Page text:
We Happy Few’s ROMEO AND JULIET opened last night! With the momentum gained from completing the first show, we’ll keep giving great performances so be sure to get a ticket! There are 8 shows remaining in our 2nd annual appearance at the Capital Fringe Festival.

In celebration of starting performances, we present to you another glimpse at the inner workings of the show. This time, the cast talks about the feud between the Capulet and Montague families, including some characters’ views on the feud and even our guess at how the feud began in the first place. Enjoy!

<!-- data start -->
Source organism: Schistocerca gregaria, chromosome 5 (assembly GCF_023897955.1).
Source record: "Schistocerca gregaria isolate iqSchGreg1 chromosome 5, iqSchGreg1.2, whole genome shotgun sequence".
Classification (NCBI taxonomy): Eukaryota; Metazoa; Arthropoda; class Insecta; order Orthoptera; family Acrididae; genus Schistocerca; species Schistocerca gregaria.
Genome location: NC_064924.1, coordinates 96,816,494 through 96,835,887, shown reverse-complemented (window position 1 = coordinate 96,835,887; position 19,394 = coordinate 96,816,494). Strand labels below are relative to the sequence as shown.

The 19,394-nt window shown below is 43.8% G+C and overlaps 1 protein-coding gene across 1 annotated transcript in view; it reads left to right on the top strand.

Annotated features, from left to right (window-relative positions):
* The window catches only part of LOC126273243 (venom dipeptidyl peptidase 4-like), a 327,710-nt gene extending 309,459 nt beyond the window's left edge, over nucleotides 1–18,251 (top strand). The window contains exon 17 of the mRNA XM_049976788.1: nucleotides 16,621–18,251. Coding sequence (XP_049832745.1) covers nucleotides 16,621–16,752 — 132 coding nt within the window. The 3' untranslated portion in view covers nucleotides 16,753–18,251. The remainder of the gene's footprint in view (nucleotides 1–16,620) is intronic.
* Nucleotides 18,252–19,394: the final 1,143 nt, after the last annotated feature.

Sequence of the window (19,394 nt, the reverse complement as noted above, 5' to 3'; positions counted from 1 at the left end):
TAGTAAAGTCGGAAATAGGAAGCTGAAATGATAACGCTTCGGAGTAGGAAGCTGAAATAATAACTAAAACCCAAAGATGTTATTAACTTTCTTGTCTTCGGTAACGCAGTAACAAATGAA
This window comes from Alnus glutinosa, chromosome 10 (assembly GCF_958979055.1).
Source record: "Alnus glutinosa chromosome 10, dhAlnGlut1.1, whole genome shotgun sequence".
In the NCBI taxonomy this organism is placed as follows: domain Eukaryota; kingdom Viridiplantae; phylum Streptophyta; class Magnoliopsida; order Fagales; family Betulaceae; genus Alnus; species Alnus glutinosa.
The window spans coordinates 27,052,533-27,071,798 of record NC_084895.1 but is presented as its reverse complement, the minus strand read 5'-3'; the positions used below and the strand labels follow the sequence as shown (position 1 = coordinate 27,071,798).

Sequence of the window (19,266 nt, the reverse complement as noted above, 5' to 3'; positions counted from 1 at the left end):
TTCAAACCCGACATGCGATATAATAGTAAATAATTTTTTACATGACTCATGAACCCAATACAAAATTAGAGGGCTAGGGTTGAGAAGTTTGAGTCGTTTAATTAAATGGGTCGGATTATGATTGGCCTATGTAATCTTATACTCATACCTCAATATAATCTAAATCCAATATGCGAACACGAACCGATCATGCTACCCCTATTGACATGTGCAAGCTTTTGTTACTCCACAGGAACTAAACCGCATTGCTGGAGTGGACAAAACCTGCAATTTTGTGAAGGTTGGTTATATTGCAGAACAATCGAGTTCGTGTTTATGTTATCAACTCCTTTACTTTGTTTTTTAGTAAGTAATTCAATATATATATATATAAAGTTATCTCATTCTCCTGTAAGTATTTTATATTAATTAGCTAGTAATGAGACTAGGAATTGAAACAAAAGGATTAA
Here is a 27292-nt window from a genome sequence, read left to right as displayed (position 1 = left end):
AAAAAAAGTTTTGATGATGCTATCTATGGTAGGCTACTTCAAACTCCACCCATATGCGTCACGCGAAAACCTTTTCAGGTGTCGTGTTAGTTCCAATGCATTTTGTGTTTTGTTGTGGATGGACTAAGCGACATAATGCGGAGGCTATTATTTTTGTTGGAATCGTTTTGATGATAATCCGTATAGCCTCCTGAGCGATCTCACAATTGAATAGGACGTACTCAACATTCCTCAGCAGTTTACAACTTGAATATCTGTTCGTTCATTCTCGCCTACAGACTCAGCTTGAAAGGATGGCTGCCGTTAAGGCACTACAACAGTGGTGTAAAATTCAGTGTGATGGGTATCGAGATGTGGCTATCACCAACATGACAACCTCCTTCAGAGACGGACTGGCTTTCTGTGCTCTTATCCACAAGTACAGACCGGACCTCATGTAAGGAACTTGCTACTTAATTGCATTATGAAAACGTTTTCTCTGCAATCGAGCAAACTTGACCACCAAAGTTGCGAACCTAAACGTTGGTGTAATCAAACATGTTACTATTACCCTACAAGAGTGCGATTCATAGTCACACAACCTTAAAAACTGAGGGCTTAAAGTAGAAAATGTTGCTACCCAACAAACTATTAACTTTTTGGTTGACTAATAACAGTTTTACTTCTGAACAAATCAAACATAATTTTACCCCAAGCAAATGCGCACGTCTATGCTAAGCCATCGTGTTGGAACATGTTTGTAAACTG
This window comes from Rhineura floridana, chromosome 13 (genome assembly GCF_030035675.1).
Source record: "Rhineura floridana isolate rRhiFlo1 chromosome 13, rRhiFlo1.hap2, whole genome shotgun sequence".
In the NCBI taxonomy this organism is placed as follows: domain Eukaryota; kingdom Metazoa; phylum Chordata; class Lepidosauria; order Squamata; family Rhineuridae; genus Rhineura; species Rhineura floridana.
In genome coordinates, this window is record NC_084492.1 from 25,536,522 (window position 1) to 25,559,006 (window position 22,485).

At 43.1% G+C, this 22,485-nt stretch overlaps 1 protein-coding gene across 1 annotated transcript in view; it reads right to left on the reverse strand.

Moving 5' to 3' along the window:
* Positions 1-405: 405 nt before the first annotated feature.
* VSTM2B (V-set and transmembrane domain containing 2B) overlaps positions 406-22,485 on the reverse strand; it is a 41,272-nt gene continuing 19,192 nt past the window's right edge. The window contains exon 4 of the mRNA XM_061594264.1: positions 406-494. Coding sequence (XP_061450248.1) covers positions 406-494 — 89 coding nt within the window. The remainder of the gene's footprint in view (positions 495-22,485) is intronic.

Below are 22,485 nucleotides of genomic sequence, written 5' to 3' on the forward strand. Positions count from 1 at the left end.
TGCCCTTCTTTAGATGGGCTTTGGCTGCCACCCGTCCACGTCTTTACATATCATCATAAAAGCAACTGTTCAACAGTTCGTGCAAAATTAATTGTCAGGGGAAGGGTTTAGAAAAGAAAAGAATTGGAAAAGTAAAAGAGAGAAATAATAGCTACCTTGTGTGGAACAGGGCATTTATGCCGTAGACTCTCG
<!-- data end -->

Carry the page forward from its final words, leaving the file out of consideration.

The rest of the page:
This is How We Do It

It’s that time of year again, folks: Capital Fringe is here! We’re just so crazy in love right now with our artistic concept for ROMEO AND JULIET, which will be on stage at Source Theatre in July. More will most definitely follow about that. But before we launch into the awesome tidbits that come from our (sometimes booze-infused) brainstorming sessions, I want to share the benefits and pitfalls of fundraising for shows like this. After all, it’s the money that we raise that allows us to present the shows to you in the first place.